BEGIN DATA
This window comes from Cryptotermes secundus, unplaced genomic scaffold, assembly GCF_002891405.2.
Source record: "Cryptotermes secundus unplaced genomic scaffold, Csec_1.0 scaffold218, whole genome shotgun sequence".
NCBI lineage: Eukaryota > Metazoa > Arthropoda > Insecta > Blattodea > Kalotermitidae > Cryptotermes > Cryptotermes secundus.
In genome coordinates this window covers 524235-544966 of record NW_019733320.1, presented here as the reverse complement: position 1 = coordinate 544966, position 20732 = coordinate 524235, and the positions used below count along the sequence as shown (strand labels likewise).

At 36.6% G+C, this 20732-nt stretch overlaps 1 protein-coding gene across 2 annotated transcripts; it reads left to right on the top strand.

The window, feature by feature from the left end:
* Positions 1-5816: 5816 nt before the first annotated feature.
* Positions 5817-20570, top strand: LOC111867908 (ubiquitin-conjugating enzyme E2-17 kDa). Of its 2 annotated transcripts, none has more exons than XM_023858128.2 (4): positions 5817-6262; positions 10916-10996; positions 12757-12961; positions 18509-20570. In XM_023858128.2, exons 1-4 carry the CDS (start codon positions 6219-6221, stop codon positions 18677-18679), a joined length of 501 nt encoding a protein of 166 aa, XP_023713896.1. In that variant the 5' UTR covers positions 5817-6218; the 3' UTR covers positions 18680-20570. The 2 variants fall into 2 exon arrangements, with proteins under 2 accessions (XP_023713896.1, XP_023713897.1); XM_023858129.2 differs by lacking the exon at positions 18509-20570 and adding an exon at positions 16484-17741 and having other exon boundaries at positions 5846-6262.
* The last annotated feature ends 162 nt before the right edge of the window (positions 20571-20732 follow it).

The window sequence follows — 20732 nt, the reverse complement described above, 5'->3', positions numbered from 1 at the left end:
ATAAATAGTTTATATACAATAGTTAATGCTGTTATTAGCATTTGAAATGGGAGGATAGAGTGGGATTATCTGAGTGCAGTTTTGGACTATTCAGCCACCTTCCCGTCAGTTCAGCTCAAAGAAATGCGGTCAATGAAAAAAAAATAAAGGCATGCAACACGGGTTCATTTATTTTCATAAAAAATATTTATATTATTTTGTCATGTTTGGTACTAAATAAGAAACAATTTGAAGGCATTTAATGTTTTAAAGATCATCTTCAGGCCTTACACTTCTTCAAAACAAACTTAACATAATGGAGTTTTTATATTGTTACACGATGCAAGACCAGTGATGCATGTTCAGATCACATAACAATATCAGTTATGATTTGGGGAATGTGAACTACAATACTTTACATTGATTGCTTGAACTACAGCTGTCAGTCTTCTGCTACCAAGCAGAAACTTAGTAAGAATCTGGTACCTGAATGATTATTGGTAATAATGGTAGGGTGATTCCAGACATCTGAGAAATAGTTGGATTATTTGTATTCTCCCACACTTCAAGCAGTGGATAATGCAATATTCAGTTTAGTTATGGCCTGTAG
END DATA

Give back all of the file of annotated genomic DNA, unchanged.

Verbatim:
This window comes from Cryptotermes secundus, unplaced genomic scaffold, assembly GCF_002891405.2.
Source record: "Cryptotermes secundus unplaced genomic scaffold, Csec_1.0 scaffold218, whole genome shotgun sequence".
NCBI lineage: Eukaryota > Metazoa > Arthropoda > Insecta > Blattodea > Kalotermitidae > Cryptotermes > Cryptotermes secundus.
In genome coordinates this window covers 524235-544966 of record NW_019733320.1, presented here as the reverse complement: position 1 = coordinate 544966, position 20732 = coordinate 524235, and the positions used below count along the sequence as shown (strand labels likewise).

At 36.6% G+C, this 20732-nt stretch overlaps 1 protein-coding gene across 2 annotated transcripts; it reads left to right on the top strand.

The window, feature by feature from the left end:
* Positions 1-5816: 5816 nt before the first annotated feature.
* Positions 5817-20570, top strand: LOC111867908 (ubiquitin-conjugating enzyme E2-17 kDa). Of its 2 annotated transcripts, none has more exons than XM_023858128.2 (4): positions 5817-6262; positions 10916-10996; positions 12757-12961; positions 18509-20570. In XM_023858128.2, exons 1-4 carry the CDS (start codon positions 6219-6221, stop codon positions 18677-18679), a joined length of 501 nt encoding a protein of 166 aa, XP_023713896.1. In that variant the 5' UTR covers positions 5817-6218; the 3' UTR covers positions 18680-20570. The 2 variants fall into 2 exon arrangements, with proteins under 2 accessions (XP_023713896.1, XP_023713897.1); XM_023858129.2 differs by lacking the exon at positions 18509-20570 and adding an exon at positions 16484-17741 and having other exon boundaries at positions 5846-6262.
* The last annotated feature ends 162 nt before the right edge of the window (positions 20571-20732 follow it).

The window sequence follows — 20732 nt, the reverse complement described above, 5'->3', positions numbered from 1 at the left end:
ATAAATAGTTTATATACAATAGTTAATGCTGTTATTAGCATTTGAAATGGGAGGATAGAGTGGGATTATCTGAGTGCAGTTTTGGACTATTCAGCCACCTTCCCGTCAGTTCAGCTCAAAGAAATGCGGTCAATGAAAAAAAAATAAAGGCATGCAACACGGGTTCATTTATTTTCATAAAAAATATTTATATTATTTTGTCATGTTTGGTACTAAATAAGAAACAATTTGAAGGCATTTAATGTTTTAAAGATCATCTTCAGGCCTTACACTTCTTCAAAACAAACTTAACATAATGGAGTTTTTATATTGTTACACGATGCAAGACCAGTGATGCATGTTCAGATCACATAACAATATCAGTTATGATTTGGGGAATGTGAACTACAATACTTTACATTGATTGCTTGAACTACAGCTGTCAGTCTTCTGCTACCAAGCAGAAACTTAGTAAGAATCTGGTACCTGAATGATTATTGGTAATAATGGTAGGGTGATTCCAGACATCTGAGAAATAGTTGGATTATTTGTATTCTCCCACACTTCAAGCAGTGGATAATGCAATATTCAGTTTAGTTATGGCCTGTAG